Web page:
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It’s Just Cosmetic…NOT!


Dr. Katie Beleznay is a Clinical Instructor with the University of British Columbia Department of Dermatology. She focuses her research in the areas of acne, rosacea, psoriasis and photo protection. You can follow Dr. Beleznay on Twitter here or on LinkedIn here.

One of the complaints I hear most often from patients who suffer from chronic spontaneous urticaria (CSU) and psoriasis is that other people with “normal” skin don’t understand what it’s like to deal with a chronic skin condition. People will often say things like, “Don’t worry, it’s just cosmetic” or “Can’t you just put some lotion on it or cover it up with makeup?” I’ve even heard people comparing it to birthmarks. I’m sure that those replies make me as angry as they make you. The reality – as anyone who suffers from one of these conditions knows – is much different. Sometimes you have to just face the truth that people just don’t understand.

How it affects your feelings

Dermatologists use a quality of life score to assess the severity of certain skin conditions known as a Dermatology Quality of Life Index, or DLQI score. The DLQI is a 10-question questionnaire that looks at six different domains including symptoms and feelings, daily activities, leisure, work and school, personal relationships and treatment. Want to know which skin conditions make the list of being some of the worst-scoring? Ding ding ding! If you guessed chronic urticaria and psoriasis, you’re right1! What that means is that patients with these conditions often suffer greatly, with the effects reaching far beyond the skin. A chronic skin condition can impact a person’s relationships, social activities, work and overall self-confidence.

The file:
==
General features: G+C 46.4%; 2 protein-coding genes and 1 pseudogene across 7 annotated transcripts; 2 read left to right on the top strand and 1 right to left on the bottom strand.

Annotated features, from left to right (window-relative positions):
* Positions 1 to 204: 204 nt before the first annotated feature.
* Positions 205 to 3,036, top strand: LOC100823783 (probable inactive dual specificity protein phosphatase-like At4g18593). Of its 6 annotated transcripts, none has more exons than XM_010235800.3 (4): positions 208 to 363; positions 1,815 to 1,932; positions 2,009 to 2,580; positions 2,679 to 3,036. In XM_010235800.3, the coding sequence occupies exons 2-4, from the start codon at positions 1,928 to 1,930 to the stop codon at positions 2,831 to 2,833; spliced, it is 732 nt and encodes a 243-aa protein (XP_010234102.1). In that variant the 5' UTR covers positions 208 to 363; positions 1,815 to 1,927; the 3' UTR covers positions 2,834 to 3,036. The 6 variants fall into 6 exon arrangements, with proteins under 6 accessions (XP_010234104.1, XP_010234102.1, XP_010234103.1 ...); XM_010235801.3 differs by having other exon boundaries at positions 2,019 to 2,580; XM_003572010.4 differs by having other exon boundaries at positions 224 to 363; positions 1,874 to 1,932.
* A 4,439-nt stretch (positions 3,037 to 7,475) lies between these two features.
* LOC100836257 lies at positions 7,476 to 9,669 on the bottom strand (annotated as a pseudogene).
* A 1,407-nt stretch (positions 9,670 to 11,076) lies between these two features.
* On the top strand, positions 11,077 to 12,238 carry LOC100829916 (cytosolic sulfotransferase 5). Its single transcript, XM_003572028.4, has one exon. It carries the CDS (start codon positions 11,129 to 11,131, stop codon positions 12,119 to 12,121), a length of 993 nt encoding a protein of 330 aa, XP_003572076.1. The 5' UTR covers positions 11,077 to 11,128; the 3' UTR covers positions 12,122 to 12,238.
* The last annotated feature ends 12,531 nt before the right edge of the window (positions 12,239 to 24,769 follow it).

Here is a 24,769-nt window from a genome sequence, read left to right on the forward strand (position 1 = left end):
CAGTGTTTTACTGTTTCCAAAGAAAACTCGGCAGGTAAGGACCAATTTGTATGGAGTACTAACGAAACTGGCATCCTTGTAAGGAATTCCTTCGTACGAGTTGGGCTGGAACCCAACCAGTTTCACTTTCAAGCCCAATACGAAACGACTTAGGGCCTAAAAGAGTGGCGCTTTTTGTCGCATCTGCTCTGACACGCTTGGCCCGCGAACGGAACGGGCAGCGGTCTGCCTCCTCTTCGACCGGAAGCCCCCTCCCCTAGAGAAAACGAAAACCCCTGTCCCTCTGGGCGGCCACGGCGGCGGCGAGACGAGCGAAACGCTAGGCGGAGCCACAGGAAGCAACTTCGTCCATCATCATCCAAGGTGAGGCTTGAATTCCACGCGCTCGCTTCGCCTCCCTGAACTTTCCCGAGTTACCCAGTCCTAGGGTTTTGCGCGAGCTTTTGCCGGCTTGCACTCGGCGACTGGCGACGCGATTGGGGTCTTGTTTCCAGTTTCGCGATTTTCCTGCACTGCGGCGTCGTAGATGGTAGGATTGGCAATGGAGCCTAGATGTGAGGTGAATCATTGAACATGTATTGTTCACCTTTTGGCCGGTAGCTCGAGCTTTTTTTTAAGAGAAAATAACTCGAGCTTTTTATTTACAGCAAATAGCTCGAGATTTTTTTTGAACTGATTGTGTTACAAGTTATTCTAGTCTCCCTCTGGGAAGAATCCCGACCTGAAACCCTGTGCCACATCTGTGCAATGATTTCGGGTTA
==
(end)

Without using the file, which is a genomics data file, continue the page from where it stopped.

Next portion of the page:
Not just cosmetic

For anyone out there thinking that these skin conditions are “just cosmetic,” it’s important to understand that there are symptoms on many levels. The condition itself can cause significant discomfort. Just look at how it can affect you when looking for a job or exercising. And yes, there are cosmetic concerns that many patients have. Red flares and flaky skin is not exactly a fashion accessory. But unlike other skin conditions, psoriasis and CSU have symptoms that a patient may endure for years.

For someone with a chronic condition, obviously the manifestations on the skin are a primary concern, and getting flare-ups under control is the first objective of any treatment plan. At the same time I always counsel my patients on the potential emotional and psychological side effects. Even when a flare-up may not be active, there is often anxiety that persists. My goal is to help patients feel like they can remain in control of their lives.

If you are dealing with psoriasis or CSU, it is important to acknowledge how your condition affects various aspects of your life: how you dress, what you do and how you interact with others. While treatment plays an important role in managing a chronic condition, knowledge and self-awareness are essential to improving overall quality of life.

  1. Lewis and Finlay, J Invest Dermatol Proc 2004; 9:169-180.

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